Good book review here of Creative Destruction: How Globalization Is Changing the World’s Cultures.
To draw upon my Australian experience again--the tourist authorities there take pride in having closed down the original hotel for Ayer’s Rock. It was too close to the site, threatening to spoil the view and offending the aborigines, who hold the great rock, which they call Uluru, sacred. The Australian tourist authorities emphasize the fact that they have moved the hotel accommodations 20 kilometers away from Ayer’s Rock, and done what they could to make the new complex as unobtrusive in the landscape as possible--and I applaud their efforts. But what they do not point out--we learned this from our Mt. Connor guide--is that the aborigines have chosen to move into the abandoned hotel. I must say that if I had been living in the world’s second driest desert, I too would have jumped at my first chance to get in out of the sun. In thinking about globalization we need to do more of this kind of putting ourselves in the other fellow’s shoes. As Cowen suggests, what we as tourists see as a loss may well look like a gain to the local natives.
In a particularly insightful moment, Cowen identifies the collectivist mentality of those who inveigh against the homogenization of the world that globalization is supposedly bringing about: "The metric compares one society to another, or one country to another, instead of comparing one individual to another, or instead of looking at the choices faced by an individual" (15). For Cowen, the way globalization expands the range of choices for individuals around the world is the overriding concern: "Different regions may look more alike than in times past, but the individuals in those locales will have greater scope to pursue different paths for their lives, and will have a more diverse menu of choice for their cultural consumption" (15). Moreover, Cowen points out that globalization produces another form of diversity: "Trade tends to increase diversity over time by accelerating the pace of change and bringing new cultural goods with each era or generation... Yet many defenders of diversity decry the passing of previous cultures and implicitly oppose diversity-over-time" (15-16). Cowen argues that many opponents of globalization would like to see other communities frozen in time, denied the benefits of progress that they themselves enjoy. As Cowen puts it, "they grant special status to particular cultures and time periods; they admire 'Breton as it was before the War' or 'Bali as it was in 1968'" (132). This kind of critic of globalization in effect wants to sacrifice the members of other cultures to his own nostalgia for the past and the primitive. Other people must continue to live at earlier stages of development so that the advanced Westerner can continue to project his fantasy of the unspoiled world of pre-modernity. In Cowen’s argument I could recognize myself and my self-centered desire to see all of Australia, or at least the outback, stuck at the stage of, say, I Love Lucy, doomed never to enter the postmodern world of Seinfeld.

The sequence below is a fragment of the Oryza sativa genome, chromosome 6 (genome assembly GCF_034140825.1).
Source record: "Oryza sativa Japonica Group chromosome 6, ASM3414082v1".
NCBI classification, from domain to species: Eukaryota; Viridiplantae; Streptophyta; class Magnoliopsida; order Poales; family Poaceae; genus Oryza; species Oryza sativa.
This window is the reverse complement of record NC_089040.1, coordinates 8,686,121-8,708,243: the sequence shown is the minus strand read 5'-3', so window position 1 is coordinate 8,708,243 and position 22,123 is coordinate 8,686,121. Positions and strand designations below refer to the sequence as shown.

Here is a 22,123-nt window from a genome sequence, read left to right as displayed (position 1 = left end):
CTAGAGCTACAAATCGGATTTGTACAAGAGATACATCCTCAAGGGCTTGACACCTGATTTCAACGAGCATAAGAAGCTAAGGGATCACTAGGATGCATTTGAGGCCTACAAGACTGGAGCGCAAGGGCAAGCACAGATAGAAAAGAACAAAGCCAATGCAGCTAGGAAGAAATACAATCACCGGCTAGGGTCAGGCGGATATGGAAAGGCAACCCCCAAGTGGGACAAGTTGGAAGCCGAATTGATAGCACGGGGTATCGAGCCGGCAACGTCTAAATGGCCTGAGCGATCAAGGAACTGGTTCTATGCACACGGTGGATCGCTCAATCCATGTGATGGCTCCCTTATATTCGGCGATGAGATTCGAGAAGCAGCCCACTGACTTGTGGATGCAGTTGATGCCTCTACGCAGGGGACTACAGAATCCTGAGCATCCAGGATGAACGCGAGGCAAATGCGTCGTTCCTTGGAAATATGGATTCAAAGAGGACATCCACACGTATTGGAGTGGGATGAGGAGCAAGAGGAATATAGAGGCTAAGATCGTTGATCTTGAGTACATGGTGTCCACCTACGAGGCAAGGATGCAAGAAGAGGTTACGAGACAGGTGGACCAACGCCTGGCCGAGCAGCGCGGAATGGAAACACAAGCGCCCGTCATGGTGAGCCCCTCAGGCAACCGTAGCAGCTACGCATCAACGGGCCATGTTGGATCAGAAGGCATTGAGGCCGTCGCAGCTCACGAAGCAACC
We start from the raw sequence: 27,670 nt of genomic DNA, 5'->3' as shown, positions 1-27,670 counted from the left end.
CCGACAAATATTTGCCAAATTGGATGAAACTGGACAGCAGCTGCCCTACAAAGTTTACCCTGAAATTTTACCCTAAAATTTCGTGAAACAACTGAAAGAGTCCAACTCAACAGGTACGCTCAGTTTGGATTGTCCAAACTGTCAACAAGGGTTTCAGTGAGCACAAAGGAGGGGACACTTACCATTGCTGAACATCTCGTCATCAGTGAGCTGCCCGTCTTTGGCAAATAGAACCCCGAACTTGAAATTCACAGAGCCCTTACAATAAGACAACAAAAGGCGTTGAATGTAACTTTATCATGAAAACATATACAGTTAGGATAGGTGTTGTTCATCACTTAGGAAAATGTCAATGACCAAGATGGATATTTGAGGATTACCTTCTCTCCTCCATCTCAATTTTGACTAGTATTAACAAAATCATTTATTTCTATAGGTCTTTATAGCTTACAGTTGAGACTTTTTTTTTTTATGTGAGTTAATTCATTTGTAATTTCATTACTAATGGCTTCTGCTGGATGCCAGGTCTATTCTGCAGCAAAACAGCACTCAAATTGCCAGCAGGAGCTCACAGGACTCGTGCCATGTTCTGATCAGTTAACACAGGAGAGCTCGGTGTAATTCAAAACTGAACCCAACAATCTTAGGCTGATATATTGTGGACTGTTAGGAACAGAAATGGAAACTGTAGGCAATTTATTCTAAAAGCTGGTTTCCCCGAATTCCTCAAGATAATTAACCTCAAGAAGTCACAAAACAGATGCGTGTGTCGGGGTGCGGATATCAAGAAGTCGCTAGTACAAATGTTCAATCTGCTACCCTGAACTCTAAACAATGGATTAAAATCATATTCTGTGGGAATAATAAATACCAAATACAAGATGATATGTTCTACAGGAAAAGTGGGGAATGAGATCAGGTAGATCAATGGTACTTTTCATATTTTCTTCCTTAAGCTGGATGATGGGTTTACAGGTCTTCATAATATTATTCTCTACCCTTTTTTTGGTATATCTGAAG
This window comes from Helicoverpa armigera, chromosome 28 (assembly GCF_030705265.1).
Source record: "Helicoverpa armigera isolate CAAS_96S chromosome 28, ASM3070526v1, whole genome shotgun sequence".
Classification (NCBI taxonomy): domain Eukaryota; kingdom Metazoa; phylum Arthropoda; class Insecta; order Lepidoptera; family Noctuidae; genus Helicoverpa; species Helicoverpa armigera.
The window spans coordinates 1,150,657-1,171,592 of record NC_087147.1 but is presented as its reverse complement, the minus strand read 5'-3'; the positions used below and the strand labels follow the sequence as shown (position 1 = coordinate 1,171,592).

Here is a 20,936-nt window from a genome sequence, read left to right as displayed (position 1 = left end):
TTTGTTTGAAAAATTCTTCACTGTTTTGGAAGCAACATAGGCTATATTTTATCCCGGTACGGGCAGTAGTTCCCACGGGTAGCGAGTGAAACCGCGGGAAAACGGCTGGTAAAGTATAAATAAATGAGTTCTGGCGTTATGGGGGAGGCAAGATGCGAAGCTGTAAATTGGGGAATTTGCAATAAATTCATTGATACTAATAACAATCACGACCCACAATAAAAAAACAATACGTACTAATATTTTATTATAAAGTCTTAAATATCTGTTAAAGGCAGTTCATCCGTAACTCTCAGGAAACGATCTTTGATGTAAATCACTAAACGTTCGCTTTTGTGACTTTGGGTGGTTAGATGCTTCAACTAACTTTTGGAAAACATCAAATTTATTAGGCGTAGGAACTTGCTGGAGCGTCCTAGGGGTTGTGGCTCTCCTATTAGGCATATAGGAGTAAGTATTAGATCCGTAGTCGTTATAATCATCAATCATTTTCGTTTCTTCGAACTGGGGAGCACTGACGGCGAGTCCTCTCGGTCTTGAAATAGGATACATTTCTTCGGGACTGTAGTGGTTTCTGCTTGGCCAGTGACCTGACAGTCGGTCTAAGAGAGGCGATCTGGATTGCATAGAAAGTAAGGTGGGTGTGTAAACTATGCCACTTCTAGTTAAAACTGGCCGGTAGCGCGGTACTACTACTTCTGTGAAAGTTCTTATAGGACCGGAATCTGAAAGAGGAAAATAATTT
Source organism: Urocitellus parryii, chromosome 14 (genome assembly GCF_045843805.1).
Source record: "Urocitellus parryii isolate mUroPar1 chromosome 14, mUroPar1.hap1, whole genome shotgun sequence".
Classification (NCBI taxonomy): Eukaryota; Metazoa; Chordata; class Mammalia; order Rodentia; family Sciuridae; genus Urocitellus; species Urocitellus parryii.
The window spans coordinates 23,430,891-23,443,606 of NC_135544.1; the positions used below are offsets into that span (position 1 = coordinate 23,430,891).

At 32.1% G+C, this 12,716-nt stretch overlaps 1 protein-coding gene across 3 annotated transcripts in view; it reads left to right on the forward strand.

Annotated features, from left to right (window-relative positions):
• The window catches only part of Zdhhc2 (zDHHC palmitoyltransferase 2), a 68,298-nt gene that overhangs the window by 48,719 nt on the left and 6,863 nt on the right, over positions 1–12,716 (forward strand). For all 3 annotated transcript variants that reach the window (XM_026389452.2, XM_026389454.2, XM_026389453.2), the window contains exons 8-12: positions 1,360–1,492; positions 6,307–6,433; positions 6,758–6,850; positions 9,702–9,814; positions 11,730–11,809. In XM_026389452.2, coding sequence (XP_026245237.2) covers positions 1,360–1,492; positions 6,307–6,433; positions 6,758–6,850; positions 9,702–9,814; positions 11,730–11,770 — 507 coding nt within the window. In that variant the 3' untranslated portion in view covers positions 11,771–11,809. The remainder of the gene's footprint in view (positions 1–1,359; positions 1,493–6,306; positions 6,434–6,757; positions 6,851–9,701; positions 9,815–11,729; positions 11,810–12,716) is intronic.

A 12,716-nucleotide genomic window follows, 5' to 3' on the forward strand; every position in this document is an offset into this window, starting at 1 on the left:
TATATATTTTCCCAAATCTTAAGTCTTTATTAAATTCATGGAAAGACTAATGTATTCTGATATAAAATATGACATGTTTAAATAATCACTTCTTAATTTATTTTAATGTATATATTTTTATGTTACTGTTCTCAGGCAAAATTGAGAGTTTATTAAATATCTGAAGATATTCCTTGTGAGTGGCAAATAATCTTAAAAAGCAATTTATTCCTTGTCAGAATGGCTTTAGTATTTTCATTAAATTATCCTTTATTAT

Creative Destruction is so rich in detail that it is difficult for me to single out a highlight, but, if pressed, I would point to the chapter "Why Hollywood Rules the World, and Whether We Should Care." Never one to shun a challenge, Cowen confronts the anti-globalization argument at perhaps its strongest--the claim that international blockbuster films from Hollywood have come to dominate the world market and are in the process of homogenizing the art of cinema. But Cowen shows that this argument is in effect Eurocentric or more specifically Francocentric. It is made largely by those who lament the decline of the once vibrant French film industry. And, as Cowen shows, that industry is in decline precisely because of efforts by the French government to protect it from foreign competition--government policies that typically have backfired and produced the opposite of what they were intended to achieve. As for the rest of the world, Cowen shows that in fact the art of cinema is thriving in many other nations, particularly in Asia, and above all in India and Hong Kong. As Cowen notes, "in numeric terms most of the world’s movies come from Asia, not from the United States." It is not unusual for India to release between 800 and 900 commercial films a year, compared to about 250 from the United States (75). Moreover, Cowen points out that while we tend to focus on the Americanization of cinema around the globe, what we like to refer to as Hollywood is now globalized itself and hardly restricted to Southern California anymore: "A typical production will have Sony, a Japanese company, hire a European director to shoot a picture in Canada and then sell the product for global export. Of the world’s major entertainment companies, only Time-Warner is predominantly American in ownership" (93).